When chef David Chang decided to bring his popular Los Angeles restaurant Majordōmo to Las Vegas, he wanted it to reflect his love of three things: Lawry’s The Prime Rib, Brazilian steakhouses and Korean barbecue. There would be meat, but there’d also be entertainment.
“It’s going to be our take on a steakhouse, but done in a very classic way, believe it or not,” Chang said. “What we’ve always tried to do with our food is make the familiar fun and new. I want guests to say that that was the most fun they ever had dining. I want people to leave our restaurant thinking that they’ve never had any experience like that.”
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Majordōmo Meat & Fish opened Tuesday night at the Venetian, taking over the former CarneVino space in the Palazzo tower. The 250-seat restaurant is Chang’s largest restaurant to date and features multiple dining rooms, a raw bar, dry-aging meat case, live fish and crustacean tanks, a churrasco grill, wok station, and a forthcoming soundproof karaoke dining room and dim sum service, among other elements. He’s opening a walk-up slider counter, Moon Palace, across the hall later this month.
The restaurant’s specialty is the smoked prime rib: Creekstone beef cured for 24 hours in salt and carved tableside. It comes with mashed potatoes, creamed spinach and au jus, and in the future will be available in multiple cuts, including large format. Another dramatic dish of the house is whole plate beef short ribs, which are smoked Texas-style, bone-in, and served with Korean barbecue staples such as beef rice, ssämjang, kimchi and bibb lettuce.
The menu also includes L.A. favorites such as the Chinese flatbread known as bing bread, which is available with shaved foie gras, sea urchin, wagyu beef tartare, 40-day cave-aged butter and Kaluga caviar, among other accoutrements. You can also start your meal with chilled shellfish like shrimp cocktail and king crab legs and a “vegetable bounty bowl” packed with fresh produce from California.
Other dishes include pastas like macaroni and black truffles; whole fish like steamed red snapper with ginger-scallion sauce; and steaks like a 60-day dry-aged Tomahawk served with cheese fries. The restaurant has a dozen rolling carts, some outfitted with burners, for serving food and beverage tableside.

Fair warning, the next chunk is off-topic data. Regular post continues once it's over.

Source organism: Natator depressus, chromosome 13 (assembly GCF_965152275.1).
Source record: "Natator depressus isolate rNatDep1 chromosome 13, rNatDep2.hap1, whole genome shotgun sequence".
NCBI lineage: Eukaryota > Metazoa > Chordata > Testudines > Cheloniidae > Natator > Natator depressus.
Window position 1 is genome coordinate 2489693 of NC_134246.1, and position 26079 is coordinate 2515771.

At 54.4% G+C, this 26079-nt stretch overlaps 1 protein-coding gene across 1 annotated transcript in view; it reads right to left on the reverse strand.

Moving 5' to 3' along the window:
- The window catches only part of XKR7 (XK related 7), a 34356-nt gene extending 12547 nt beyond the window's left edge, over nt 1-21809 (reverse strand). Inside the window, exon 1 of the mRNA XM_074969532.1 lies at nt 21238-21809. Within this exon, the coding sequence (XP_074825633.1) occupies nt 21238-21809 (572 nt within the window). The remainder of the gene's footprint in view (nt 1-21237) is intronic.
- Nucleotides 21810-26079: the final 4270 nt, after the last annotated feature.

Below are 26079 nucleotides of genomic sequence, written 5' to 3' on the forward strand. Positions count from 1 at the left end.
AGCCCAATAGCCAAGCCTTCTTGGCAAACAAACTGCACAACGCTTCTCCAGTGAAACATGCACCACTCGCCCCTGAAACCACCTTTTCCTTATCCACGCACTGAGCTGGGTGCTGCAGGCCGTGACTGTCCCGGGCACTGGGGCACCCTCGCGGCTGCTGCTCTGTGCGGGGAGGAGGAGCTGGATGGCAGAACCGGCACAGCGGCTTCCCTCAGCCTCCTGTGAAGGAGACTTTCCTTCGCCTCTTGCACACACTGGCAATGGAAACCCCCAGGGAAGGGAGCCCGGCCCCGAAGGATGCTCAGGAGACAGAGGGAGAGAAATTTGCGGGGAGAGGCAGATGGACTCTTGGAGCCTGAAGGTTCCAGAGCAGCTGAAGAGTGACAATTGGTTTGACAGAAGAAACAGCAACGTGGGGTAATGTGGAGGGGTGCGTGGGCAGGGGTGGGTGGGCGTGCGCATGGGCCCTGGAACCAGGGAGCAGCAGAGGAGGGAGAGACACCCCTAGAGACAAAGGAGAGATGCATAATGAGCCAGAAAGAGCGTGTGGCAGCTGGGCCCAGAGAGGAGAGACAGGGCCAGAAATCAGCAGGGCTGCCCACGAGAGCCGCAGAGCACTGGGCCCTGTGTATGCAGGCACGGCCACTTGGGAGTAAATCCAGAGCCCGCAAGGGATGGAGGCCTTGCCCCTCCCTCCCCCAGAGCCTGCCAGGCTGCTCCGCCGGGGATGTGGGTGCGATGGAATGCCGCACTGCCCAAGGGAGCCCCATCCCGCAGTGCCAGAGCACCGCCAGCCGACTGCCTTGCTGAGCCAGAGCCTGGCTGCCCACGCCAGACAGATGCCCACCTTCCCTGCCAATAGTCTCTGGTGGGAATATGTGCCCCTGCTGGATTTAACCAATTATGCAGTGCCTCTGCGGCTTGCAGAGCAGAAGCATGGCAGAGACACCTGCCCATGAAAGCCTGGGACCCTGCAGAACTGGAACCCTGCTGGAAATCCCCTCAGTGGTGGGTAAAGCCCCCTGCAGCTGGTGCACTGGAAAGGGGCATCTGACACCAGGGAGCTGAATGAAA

Chang has said he also wants to open a churrascaria-style dining room and bar inside the space, or maybe a buffet. He considers it a work in progress and a place for continuous growth.
“I think this is one of the most insane things we’ve ever tried to do, which is funny because it doesn’t look like it,” Chang told Food & Wine. “But it certainly feels like it.”
Chang also runs Momofuku at the Cosmopolitan of Las Vegas, and dozens more restaurants across North America. Jake Lewis, beverage director for the Momofuku restaurant group, said Majordōmo Meat & Fish is unique in that it inherited CarneVino’s wine cellar and got first pick at their list.
“That opportunity never presents itself in Las Vegas, especially the depth in some of these producers going back 10 years or more, or even to like the ’80s in some cases,” Lewis said. “Even I don’t get that opportunity in New York. So you have to take it and we’re going to build around it. It gives us such a great starting point that we can have wines that are ready to drink, with age, and then we will be able to build on that in time and continue to have vintage depth that normally would take a decade to acquire.”
He curated the wine list here to lean more toward classic producers, which he says are locally loved.
“We try our best to have product that is comfortable to the market that we’re in while still pushing things and trying to change the conversation a bit,” he said. “We’ll have really well-established wine producers, incredible vintage depth and a really deep cellar on a lot of products. At the same time we’re sourcing these young, up-and-coming and exciting producers, and stuff that we love, and some of our other markets [love], but isn’t necessarily as known here.”
All of the draft beers are from local breweries and all of the bottles and cans are from California. The cocktail menu features a martini section, which is a throwback to steakhouse classics like lemon drops, espresso martinis and lychee martinis.
“We’re doing it in our own way and we’re trying to make those better than people remember and really show what these established flavors can be,” he said. “Everything is relatively comfortable, but just one step further, with our own twist on them.”
For example, the lemon drop is made with saké and the Martinez martini includes sesame oil. There is also a cider and sake menu.
“I really hope that this is a destination for vintage depth, producer depth and then always finding something that’s unexpected,” he said. “Every time you come to Majordōmo Meat & Fish you should find something that was not here the last time you were.”
Majordōmo Meat & Fish is open 5:30 p.m. to 11 p.m. daily.
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